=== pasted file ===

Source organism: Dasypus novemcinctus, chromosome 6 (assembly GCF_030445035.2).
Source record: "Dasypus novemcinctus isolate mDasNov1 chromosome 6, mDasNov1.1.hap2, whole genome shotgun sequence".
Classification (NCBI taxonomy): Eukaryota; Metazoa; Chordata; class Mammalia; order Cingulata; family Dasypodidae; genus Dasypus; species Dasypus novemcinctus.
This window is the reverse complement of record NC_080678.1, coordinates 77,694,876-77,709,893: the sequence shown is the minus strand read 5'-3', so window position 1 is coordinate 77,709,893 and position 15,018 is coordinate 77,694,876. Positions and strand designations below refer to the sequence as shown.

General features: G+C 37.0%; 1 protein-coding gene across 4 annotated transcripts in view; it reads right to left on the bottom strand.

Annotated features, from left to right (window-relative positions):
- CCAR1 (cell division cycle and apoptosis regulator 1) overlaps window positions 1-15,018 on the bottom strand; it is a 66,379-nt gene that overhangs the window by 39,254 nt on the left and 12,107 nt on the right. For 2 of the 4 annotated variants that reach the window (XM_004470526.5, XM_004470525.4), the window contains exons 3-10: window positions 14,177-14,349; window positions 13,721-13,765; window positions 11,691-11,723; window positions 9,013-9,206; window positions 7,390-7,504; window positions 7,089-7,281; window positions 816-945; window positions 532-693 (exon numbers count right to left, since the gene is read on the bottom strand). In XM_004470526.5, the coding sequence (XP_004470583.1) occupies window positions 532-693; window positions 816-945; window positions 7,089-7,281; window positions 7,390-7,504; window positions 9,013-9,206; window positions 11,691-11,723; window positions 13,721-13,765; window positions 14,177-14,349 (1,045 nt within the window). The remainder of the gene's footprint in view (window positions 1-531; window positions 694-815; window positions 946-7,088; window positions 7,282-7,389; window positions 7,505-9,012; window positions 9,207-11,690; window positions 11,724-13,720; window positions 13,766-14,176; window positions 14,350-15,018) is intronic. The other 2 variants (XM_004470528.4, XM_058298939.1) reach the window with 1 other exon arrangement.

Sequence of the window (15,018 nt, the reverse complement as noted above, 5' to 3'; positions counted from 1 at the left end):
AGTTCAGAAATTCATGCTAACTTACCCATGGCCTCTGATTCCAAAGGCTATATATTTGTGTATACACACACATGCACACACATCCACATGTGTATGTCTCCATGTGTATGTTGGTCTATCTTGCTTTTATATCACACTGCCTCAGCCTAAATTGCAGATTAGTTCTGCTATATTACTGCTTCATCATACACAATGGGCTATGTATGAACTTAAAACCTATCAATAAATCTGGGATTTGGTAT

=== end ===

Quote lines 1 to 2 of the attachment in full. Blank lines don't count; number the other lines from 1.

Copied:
Source organism: Dasypus novemcinctus, chromosome 6 (assembly GCF_030445035.2).
Source record: "Dasypus novemcinctus isolate mDasNov1 chromosome 6, mDasNov1.1.hap2, whole genome shotgun sequence".